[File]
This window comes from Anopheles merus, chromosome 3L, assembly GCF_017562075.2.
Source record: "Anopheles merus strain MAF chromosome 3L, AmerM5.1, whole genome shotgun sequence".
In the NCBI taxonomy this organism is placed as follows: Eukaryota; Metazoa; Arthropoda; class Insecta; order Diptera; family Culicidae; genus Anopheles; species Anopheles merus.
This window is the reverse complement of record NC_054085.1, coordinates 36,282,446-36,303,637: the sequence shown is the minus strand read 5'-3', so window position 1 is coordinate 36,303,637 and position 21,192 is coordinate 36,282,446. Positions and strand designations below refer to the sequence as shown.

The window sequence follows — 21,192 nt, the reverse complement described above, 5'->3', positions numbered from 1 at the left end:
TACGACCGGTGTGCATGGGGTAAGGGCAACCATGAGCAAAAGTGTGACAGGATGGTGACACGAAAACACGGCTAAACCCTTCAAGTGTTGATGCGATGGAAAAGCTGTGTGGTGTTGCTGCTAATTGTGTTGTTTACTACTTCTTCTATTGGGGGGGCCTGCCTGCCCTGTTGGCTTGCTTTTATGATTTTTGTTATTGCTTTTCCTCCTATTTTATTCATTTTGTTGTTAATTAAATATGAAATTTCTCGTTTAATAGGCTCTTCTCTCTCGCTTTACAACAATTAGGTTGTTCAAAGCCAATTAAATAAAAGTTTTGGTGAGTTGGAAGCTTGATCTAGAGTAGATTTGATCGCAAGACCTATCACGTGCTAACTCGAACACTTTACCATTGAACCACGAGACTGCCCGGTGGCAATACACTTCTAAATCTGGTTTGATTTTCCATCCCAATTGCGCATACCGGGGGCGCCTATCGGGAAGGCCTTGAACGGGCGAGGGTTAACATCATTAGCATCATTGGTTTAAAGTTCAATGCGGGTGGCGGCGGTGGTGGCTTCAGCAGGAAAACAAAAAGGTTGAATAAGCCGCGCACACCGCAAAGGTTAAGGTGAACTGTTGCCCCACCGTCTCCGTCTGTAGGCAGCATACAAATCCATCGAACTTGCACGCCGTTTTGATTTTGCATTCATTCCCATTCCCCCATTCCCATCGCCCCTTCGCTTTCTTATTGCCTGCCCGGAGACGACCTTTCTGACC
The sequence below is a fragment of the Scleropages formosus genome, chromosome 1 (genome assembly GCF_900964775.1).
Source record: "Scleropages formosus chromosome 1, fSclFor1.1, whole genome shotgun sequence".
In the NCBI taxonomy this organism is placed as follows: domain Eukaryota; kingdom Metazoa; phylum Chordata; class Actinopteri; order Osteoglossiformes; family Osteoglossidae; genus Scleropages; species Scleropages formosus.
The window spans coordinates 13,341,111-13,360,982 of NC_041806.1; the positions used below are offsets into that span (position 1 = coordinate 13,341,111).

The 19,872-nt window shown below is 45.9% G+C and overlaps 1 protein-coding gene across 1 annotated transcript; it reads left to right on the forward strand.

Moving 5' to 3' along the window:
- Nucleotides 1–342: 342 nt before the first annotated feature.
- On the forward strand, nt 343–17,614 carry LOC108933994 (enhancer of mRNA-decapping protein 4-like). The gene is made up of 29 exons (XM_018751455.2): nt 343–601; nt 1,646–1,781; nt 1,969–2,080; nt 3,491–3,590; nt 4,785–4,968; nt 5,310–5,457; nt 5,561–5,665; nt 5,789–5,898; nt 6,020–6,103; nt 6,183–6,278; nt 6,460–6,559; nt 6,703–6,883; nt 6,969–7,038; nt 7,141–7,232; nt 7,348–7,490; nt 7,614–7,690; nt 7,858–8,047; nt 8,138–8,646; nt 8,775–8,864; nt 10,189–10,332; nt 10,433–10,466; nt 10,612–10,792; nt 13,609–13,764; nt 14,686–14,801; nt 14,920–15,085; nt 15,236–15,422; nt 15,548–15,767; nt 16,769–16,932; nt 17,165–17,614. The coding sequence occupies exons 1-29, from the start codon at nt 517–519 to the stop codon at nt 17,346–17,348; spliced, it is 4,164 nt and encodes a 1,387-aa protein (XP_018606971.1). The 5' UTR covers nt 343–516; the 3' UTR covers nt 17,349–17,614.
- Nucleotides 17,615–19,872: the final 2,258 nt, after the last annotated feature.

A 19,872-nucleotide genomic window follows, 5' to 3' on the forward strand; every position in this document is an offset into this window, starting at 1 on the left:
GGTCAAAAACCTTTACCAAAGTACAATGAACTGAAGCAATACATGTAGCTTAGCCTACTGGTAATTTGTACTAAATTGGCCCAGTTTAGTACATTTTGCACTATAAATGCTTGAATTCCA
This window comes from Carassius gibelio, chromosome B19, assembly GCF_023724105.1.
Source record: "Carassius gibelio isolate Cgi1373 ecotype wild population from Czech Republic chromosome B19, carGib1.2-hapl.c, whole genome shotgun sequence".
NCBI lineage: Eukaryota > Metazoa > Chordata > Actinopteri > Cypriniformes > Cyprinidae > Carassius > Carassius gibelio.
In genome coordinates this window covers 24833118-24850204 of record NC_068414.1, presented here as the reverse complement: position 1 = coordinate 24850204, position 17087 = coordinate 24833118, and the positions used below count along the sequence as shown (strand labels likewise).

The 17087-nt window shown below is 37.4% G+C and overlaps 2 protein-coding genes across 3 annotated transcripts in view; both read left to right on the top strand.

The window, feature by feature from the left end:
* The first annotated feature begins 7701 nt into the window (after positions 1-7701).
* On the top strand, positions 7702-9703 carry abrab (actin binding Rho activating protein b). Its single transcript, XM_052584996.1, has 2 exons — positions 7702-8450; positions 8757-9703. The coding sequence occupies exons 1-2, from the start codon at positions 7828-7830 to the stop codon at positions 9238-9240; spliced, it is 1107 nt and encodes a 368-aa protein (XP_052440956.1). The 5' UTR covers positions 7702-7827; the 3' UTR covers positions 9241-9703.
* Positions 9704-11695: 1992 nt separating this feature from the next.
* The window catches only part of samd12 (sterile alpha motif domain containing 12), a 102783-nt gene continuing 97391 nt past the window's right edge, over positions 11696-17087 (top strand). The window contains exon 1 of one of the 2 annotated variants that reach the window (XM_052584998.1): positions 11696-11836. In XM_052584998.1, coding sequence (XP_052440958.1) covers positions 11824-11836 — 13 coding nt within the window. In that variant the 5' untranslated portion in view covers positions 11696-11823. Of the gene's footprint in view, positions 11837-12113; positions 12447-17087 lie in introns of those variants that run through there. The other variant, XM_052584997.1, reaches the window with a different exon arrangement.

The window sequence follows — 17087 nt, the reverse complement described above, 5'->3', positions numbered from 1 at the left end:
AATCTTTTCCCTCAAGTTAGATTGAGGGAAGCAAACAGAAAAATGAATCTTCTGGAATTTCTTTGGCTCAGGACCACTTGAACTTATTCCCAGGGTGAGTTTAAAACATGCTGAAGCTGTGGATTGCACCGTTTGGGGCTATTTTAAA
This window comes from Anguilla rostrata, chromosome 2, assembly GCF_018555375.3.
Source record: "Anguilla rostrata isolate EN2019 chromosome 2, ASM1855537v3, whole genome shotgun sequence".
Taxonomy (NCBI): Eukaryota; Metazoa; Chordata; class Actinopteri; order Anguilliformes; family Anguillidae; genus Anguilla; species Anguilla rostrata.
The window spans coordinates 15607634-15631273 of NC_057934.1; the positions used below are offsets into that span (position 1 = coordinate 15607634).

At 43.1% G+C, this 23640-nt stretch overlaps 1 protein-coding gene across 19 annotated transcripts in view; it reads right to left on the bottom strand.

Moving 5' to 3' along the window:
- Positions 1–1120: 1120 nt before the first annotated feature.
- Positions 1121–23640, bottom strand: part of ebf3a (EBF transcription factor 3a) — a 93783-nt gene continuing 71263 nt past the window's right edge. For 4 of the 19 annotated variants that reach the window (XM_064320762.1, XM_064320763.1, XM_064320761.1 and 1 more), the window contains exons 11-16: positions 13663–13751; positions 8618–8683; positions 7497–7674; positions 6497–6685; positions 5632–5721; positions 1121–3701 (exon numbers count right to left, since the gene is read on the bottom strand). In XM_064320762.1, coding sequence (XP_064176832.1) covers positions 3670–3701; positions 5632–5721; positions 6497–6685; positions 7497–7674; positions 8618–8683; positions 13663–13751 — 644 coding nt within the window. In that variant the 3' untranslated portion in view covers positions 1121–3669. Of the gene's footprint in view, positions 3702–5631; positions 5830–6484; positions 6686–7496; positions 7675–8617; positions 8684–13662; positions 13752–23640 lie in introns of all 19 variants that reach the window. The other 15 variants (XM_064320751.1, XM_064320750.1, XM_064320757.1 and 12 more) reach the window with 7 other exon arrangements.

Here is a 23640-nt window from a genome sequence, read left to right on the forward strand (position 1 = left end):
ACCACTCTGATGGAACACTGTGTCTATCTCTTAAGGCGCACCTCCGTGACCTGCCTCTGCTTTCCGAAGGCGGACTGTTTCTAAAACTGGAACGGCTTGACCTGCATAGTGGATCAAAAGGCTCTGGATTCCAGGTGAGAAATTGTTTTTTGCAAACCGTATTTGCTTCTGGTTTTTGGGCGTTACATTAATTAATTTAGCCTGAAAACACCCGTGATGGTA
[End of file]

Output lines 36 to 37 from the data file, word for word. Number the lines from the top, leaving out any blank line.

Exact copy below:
- Positions 1–1120: 1120 nt before the first annotated feature.
- Positions 1121–23640, bottom strand: part of ebf3a (EBF transcription factor 3a) — a 93783-nt gene continuing 71263 nt past the window's right edge. For 4 of the 19 annotated variants that reach the window (XM_064320762.1, XM_064320763.1, XM_064320761.1 and 1 more), the window contains exons 11-16: positions 13663–13751; positions 8618–8683; positions 7497–7674; positions 6497–6685; positions 5632–5721; positions 1121–3701 (exon numbers count right to left, since the gene is read on the bottom strand). In XM_064320762.1, coding sequence (XP_064176832.1) covers positions 3670–3701; positions 5632–5721; positions 6497–6685; positions 7497–7674; positions 8618–8683; positions 13663–13751 — 644 coding nt within the window. In that variant the 3' untranslated portion in view covers positions 1121–3669. Of the gene's footprint in view, positions 3702–5631; positions 5830–6484; positions 6686–7496; positions 7675–8617; positions 8684–13662; positions 13752–23640 lie in introns of all 19 variants that reach the window. The other 15 variants (XM_064320751.1, XM_064320750.1, XM_064320757.1 and 12 more) reach the window with 7 other exon arrangements.